After sitting out the one-wicket loss at Headingley that levelled the series due to concussion, Smith marked his return to the line-up by scoring a stunning 211 at Old Trafford on Thursday.

The former Australia captain was dropped on 65 and also granted a reprieve when he edged Jack Leach to Ben Stokes at slip on 118, only for replays to show the spinner had overstepped.

It was the third time Smith has reached triple figures in the series and his third double century in Tests – all of which have come against England.

Despite the top-ranked batsman again proving the main source of frustration for the hosts, who lost Joe Denly as they reached stumps at 23-1 in response to Australia's 497-8 declared, Bairstow does not anticipate Joe Root's men to alter the way they try to dismiss Smith.

Bairstow said: "Fair play to the way Smith has come out and played. He's obviously got the bit between his teeth and is in great form.

"You've got to give him a lot of credit for the way he's applied himself and scored the runs that he has.

"I am not sure we are the only team around the world who have tried a few different plans [to get him out]. We'll be sticking to the plans that we've got.

"He's played and missed to a few balls today which he hasn't previously in the series. On another day we get him out earlier."

England need a strong third day in Manchester to eat into Australia's 474-run advantage, but Bairstow is confident the hosts can turn the tide.

"There are three innings and three days of cricket left," he said. "If we can go out and apply ourselves tomorrow, bat for a long period of time like we did at Headingley there is no reason why not.

"Let's look at the next day, let's look at the next session and see where we get to."

Steve Smith felt wasteful England played into Australia's hands as he scored a magnificent double century on day two of the fourth Ashes Test at Old Trafford.

The prolific top-ranked Test batsman piled more misery on England by reaching three figures for the third time in an outstanding series, putting the tourists in total command.

Smith was dropped by Jofra Archer in the second over of the day on 65 and called back after edging Jack Leach to Ben Stokes at first slip with 118 to his name, the spinner eventually called for a no-ball after overstepping.

The former captain went on to craft a magnificent 211 - his third double hundred against England - as Australia racked up 497-8 before declaring, Tim Paine making 58 after he was dropped twice.

England were 23-1 at stumps and Smith thought Joe Root's men got their tactics wrong by bowling too short in his first Test innings since suffering concussion after being struck by an Archer bouncer at Lord's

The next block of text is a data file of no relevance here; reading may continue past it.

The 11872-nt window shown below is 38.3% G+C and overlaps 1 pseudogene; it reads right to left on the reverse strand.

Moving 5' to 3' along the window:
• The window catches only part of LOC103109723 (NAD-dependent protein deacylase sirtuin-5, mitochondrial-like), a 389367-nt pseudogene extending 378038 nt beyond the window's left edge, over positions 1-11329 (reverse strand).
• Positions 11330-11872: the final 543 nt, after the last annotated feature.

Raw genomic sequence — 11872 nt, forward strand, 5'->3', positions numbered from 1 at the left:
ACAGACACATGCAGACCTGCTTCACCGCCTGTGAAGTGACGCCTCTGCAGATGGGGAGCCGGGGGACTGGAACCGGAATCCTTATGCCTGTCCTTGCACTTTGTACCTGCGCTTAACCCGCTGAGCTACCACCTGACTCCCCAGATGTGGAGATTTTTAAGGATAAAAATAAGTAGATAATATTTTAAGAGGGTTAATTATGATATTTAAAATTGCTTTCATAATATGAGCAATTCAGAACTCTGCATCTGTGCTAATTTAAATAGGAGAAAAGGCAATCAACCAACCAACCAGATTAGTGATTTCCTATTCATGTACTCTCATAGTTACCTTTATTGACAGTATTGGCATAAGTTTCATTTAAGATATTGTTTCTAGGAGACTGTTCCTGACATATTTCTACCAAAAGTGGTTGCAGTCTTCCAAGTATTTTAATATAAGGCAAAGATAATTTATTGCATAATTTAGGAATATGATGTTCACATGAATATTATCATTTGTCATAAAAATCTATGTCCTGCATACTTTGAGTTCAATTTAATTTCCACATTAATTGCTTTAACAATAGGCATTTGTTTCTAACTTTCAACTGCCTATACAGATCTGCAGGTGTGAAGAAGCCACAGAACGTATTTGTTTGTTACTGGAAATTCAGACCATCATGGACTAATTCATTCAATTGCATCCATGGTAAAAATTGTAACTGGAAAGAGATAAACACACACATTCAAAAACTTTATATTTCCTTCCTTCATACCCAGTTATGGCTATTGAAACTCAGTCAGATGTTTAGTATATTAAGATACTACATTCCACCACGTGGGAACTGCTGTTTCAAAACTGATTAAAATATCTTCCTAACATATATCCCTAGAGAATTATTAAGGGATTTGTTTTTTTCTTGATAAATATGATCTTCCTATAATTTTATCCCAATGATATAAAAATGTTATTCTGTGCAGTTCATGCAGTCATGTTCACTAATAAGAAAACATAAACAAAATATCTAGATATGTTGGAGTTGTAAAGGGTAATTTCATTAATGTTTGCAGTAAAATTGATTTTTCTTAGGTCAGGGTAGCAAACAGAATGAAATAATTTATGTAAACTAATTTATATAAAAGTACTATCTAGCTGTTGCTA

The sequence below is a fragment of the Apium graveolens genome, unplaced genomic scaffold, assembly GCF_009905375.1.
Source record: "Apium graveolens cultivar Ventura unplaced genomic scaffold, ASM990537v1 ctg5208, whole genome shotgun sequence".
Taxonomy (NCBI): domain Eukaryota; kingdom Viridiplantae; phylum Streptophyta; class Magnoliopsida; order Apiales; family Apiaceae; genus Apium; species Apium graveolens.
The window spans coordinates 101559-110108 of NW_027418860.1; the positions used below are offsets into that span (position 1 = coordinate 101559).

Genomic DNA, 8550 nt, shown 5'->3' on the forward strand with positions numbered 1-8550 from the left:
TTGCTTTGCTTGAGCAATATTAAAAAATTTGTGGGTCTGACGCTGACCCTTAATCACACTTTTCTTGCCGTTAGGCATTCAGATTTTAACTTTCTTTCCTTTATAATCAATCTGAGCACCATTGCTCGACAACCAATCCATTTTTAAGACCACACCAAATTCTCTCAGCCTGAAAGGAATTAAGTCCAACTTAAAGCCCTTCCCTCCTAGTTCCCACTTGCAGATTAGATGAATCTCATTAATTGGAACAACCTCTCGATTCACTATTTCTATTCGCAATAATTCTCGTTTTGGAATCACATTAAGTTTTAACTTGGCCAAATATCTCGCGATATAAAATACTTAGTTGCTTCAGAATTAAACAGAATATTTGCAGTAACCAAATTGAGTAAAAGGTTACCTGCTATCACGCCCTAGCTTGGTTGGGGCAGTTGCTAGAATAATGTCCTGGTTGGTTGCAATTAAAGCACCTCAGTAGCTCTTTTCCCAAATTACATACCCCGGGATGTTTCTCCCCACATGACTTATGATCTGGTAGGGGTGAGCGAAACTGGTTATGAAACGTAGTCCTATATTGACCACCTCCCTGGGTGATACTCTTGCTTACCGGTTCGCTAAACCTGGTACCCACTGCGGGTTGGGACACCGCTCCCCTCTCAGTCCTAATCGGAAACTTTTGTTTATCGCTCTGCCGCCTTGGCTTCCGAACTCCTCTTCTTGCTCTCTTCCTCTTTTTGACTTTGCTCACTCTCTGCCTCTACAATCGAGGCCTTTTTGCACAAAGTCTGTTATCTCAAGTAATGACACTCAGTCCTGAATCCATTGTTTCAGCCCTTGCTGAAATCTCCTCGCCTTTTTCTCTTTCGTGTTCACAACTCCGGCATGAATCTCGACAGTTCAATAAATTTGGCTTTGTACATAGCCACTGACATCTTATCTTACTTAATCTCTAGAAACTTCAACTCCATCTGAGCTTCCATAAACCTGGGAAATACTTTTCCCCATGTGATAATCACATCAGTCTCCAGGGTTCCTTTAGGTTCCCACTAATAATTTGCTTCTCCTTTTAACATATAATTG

He said: "Them bowling there (short) means they can't hit me on the pad or nick me off and it softened the ball up, so it played in our hands, I think, for us to score some big first-innings runs.

"I said before the game that if they're bowling up at my head then they're not bowling at my stumps trying to get me out lbw or caught behind the wicket. 

"I think that perhaps played into our favour a little bit. When Stuart Broad came on with the new ball he hit some really nice lengths and beat my bat a couple of times. 

"He was quite challenging when he hit that length.

"For them to go as short as they did with the new ball and soften that ball up played into our hands."

Jofra Archer flattened Steve Smith at Lord's but Australia's masterful talisman delivered what could be a knockout blow to England's hopes of regaining the Ashes after being dropped by the paceman at Old Trafford.

Smith was ruled out of England's astonishing series-levelling win at Headingley with concussion after he was struck by an Archer bouncer in the second Test.

It was Archer who was rattled on day two of the fourth Test in Manchester, though, after failing to grab a caught-and-bowled chance offered by Smith on 65.

Jack Leach also let the batsman off the hook after he had reached an 11th Ashes century, the spinner paying the price for overstepping when he looped up a delivery which Smith edged to Ben Stokes at slip.

Smith had 118 to his name at that point but he was nowhere near finished yet, striding back to make a magnificent 211 before the tourists declared on 497-8. They reduced England to 23-1 by stumps.

If ever proof was needed that fortune favours the brave, it was provided by Smith less than three weeks after being hit on the neck by a searing short ball.

The former captain has had boos ringing in his ears since arriving in England ahead of the Cricket World Cup for his part in the Newlands ball-tampering scandal, which landed him a one-year ban and cost him the captaincy.

Yet a packed Old Trafford crowd rose in appreciation for what they had witnessed when he brought up a third double hundred against England.